The conflict between these two teams is phenomenal, leading to loads of ridiculous scenes. At one point, Odessa drops a huge monster on a city, and ARMS catches it with Irving's flying house. They then attempt to thwart an invasion within that domicile, where a child armed with a staff (the "virgin sacrifice," as I previously called him) fights off a gun-toting, bespectacled sociopath, all in an attempt to save the very people who want to murder the kid for the greater good. Together with his companions, they also battle an explosive monster that they practically catapult into the air before it reduces their base of operations to ash. One man clings to the beast in the hopes of preventing it from escaping, knowing full well it could blast him to smoldering pieces. However, thanks to his super powers, the massive explosion that engulfs him and the subsequent plummet to the ground only leave him with a few scratches and a light limp.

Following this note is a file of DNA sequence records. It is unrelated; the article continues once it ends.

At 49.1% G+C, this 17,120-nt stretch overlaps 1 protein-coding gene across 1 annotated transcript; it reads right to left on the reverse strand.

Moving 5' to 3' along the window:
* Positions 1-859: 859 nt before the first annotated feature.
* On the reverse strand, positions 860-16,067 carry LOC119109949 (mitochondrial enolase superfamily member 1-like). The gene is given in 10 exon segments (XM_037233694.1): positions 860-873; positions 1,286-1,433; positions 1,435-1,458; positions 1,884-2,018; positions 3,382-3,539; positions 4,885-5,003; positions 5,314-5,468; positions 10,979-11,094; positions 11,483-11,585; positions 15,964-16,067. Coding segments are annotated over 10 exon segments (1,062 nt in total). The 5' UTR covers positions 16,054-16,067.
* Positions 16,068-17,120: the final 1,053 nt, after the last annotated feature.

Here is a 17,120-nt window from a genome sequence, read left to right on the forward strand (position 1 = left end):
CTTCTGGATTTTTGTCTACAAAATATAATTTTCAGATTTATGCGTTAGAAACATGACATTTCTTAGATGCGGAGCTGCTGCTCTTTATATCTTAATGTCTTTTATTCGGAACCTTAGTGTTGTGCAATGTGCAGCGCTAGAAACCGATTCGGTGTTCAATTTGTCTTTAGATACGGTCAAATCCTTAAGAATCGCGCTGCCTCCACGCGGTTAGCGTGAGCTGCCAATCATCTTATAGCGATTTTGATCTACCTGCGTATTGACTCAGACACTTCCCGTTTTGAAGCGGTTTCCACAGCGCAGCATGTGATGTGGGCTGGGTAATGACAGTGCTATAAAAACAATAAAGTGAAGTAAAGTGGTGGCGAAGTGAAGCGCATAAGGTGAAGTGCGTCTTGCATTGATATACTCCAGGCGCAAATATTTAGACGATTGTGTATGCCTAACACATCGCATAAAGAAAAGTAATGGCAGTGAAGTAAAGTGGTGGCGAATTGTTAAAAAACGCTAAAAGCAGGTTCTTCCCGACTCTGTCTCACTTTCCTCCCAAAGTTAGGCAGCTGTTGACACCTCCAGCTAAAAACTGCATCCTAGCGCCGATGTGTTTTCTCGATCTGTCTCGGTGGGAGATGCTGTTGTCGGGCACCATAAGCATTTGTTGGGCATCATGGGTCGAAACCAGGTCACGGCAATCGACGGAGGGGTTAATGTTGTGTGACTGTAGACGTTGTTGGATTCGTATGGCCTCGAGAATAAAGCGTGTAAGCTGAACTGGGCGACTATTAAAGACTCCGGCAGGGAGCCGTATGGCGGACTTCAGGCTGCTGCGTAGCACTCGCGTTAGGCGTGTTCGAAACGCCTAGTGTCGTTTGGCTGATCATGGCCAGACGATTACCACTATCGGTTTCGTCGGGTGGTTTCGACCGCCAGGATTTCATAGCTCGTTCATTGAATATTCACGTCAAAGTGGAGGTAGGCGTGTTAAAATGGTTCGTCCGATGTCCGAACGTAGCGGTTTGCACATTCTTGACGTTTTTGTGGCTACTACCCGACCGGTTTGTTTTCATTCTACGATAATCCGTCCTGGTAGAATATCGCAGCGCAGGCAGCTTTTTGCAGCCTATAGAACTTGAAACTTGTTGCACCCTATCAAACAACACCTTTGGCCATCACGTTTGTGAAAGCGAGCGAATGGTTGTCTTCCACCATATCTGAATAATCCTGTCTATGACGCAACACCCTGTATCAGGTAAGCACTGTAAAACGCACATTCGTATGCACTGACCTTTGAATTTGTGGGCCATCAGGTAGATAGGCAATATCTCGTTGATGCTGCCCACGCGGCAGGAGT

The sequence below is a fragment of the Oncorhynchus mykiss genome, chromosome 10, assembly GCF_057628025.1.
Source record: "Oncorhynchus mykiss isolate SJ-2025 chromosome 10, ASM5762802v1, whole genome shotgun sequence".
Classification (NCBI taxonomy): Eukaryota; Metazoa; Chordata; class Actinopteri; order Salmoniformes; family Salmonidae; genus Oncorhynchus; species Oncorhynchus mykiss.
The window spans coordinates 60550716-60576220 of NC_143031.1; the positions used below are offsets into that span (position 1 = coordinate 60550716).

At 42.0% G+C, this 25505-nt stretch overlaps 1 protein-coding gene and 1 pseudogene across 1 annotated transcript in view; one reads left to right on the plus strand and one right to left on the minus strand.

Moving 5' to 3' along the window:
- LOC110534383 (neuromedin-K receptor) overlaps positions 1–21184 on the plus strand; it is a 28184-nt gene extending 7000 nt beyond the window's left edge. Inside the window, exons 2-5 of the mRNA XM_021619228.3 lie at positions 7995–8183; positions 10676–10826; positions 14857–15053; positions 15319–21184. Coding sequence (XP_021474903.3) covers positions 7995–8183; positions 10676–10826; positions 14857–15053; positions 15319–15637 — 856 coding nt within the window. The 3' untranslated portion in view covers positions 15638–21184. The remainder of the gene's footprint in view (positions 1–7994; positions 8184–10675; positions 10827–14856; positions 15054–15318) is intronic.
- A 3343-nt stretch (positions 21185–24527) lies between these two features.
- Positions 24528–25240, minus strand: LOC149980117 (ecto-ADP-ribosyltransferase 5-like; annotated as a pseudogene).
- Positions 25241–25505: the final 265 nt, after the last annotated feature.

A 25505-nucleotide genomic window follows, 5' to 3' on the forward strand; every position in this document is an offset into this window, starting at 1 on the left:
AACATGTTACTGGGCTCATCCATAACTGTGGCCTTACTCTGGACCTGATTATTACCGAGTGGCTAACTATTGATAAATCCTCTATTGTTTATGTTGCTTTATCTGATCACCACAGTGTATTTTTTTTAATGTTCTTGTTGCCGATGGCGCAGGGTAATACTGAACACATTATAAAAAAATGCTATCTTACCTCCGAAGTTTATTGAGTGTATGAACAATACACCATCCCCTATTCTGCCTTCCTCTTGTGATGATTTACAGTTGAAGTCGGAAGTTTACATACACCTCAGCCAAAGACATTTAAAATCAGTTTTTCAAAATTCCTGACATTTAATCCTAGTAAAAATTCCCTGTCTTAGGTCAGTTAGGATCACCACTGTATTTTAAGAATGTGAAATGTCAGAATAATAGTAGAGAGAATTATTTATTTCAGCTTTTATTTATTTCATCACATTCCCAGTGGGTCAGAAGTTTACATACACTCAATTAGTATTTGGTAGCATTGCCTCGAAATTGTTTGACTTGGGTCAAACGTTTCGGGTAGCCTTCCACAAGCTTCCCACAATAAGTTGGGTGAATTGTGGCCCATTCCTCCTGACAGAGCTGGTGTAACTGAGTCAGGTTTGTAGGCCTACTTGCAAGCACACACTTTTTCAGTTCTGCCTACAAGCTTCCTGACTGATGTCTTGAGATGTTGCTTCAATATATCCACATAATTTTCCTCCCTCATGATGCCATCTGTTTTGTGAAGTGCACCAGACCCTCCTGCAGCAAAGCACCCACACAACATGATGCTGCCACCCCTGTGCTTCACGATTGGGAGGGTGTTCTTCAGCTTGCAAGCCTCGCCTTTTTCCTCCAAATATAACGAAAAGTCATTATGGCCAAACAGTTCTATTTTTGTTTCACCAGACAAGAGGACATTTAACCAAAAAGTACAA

ARMS willingly leaps at opportunities to endanger their lives, squaring off in turn-based battles against a menagerie of colorful mutants, dancing demons and bosses that resemble Ultraman villains (complete with outlandish names like Zolinge, Vagesta, Gatlorg and Gehenna Neros). Some of the monsters they face go above and beyond plain weird and into absurdly awesome. For instance, one segment sees our heroes challenge a nuclear warhead that transforms into a dragon, and somehow isn't an adversary of Optimus Prime. They also battle a couple of comedic, anthropomorphic lizards from outer space, as well as a whole alternate dimension crammed inside of a living being.

Ashley and company deal with the bizarre threats with similarly ludicrous offenses. They fire weapons that make the BFG look modest, burst the very earth with their magic, summon mechs that change into fighter jets, and even cut loose flurries of tricky blade slashes and projectile blasts. Party members also gain force points with each move or sustained blow, granting access to special abilities that allow them to fire two guns in a single turn, divide a foe's hit points or basically cheat and use a consumable item on all present allies.